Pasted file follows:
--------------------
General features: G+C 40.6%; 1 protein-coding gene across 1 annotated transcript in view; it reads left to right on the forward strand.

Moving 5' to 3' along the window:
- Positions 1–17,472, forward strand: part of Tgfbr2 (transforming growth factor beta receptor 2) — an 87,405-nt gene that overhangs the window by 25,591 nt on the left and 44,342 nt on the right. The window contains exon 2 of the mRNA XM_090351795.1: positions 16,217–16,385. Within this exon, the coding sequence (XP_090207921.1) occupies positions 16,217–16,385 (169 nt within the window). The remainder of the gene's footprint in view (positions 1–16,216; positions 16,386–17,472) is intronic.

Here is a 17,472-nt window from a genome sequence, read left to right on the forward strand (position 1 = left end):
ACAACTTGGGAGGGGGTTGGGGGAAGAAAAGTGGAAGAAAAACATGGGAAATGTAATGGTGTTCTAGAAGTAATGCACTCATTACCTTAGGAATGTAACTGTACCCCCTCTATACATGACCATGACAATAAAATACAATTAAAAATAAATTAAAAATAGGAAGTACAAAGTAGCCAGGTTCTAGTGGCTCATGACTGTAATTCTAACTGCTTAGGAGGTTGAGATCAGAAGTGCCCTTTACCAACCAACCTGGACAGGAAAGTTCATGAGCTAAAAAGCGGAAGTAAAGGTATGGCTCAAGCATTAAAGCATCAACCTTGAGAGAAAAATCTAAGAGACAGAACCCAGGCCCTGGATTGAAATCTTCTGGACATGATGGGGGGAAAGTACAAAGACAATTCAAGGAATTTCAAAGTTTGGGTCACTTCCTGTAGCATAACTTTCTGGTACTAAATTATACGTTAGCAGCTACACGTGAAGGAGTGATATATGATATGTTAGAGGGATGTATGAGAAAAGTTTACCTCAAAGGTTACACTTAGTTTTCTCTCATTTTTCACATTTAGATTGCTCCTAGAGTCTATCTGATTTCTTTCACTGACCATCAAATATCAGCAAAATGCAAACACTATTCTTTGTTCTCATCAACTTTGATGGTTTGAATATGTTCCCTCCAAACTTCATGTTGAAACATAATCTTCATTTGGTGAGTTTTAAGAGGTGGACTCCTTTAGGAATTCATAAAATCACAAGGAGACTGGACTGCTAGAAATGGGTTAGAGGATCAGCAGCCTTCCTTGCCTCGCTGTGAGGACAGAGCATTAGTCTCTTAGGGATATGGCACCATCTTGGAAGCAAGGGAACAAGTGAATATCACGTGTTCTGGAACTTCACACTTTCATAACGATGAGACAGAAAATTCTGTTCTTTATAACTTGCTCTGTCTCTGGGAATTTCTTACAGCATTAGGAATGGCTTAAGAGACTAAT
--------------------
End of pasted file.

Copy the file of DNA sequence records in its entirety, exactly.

General features: G+C 40.6%; 1 protein-coding gene across 1 annotated transcript in view; it reads left to right on the forward strand.

Moving 5' to 3' along the window:
- Positions 1–17,472, forward strand: part of Tgfbr2 (transforming growth factor beta receptor 2) — an 87,405-nt gene that overhangs the window by 25,591 nt on the left and 44,342 nt on the right. The window contains exon 2 of the mRNA XM_090351795.1: positions 16,217–16,385. Within this exon, the coding sequence (XP_090207921.1) occupies positions 16,217–16,385 (169 nt within the window). The remainder of the gene's footprint in view (positions 1–16,216; positions 16,386–17,472) is intronic.

Here is a 17,472-nt window from a genome sequence, read left to right on the forward strand (position 1 = left end):
ACAACTTGGGAGGGGGTTGGGGGAAGAAAAGTGGAAGAAAAACATGGGAAATGTAATGGTGTTCTAGAAGTAATGCACTCATTACCTTAGGAATGTAACTGTACCCCCTCTATACATGACCATGACAATAAAATACAATTAAAAATAAATTAAAAATAGGAAGTACAAAGTAGCCAGGTTCTAGTGGCTCATGACTGTAATTCTAACTGCTTAGGAGGTTGAGATCAGAAGTGCCCTTTACCAACCAACCTGGACAGGAAAGTTCATGAGCTAAAAAGCGGAAGTAAAGGTATGGCTCAAGCATTAAAGCATCAACCTTGAGAGAAAAATCTAAGAGACAGAACCCAGGCCCTGGATTGAAATCTTCTGGACATGATGGGGGGAAAGTACAAAGACAATTCAAGGAATTTCAAAGTTTGGGTCACTTCCTGTAGCATAACTTTCTGGTACTAAATTATACGTTAGCAGCTACACGTGAAGGAGTGATATATGATATGTTAGAGGGATGTATGAGAAAAGTTTACCTCAAAGGTTACACTTAGTTTTCTCTCATTTTTCACATTTAGATTGCTCCTAGAGTCTATCTGATTTCTTTCACTGACCATCAAATATCAGCAAAATGCAAACACTATTCTTTGTTCTCATCAACTTTGATGGTTTGAATATGTTCCCTCCAAACTTCATGTTGAAACATAATCTTCATTTGGTGAGTTTTAAGAGGTGGACTCCTTTAGGAATTCATAAAATCACAAGGAGACTGGACTGCTAGAAATGGGTTAGAGGATCAGCAGCCTTCCTTGCCTCGCTGTGAGGACAGAGCATTAGTCTCTTAGGGATATGGCACCATCTTGGAAGCAAGGGAACAAGTGAATATCACGTGTTCTGGAACTTCACACTTTCATAACGATGAGACAGAAAATTCTGTTCTTTATAACTTGCTCTGTCTCTGGGAATTTCTTACAGCATTAGGAATGGCTTAAGAGACTAAT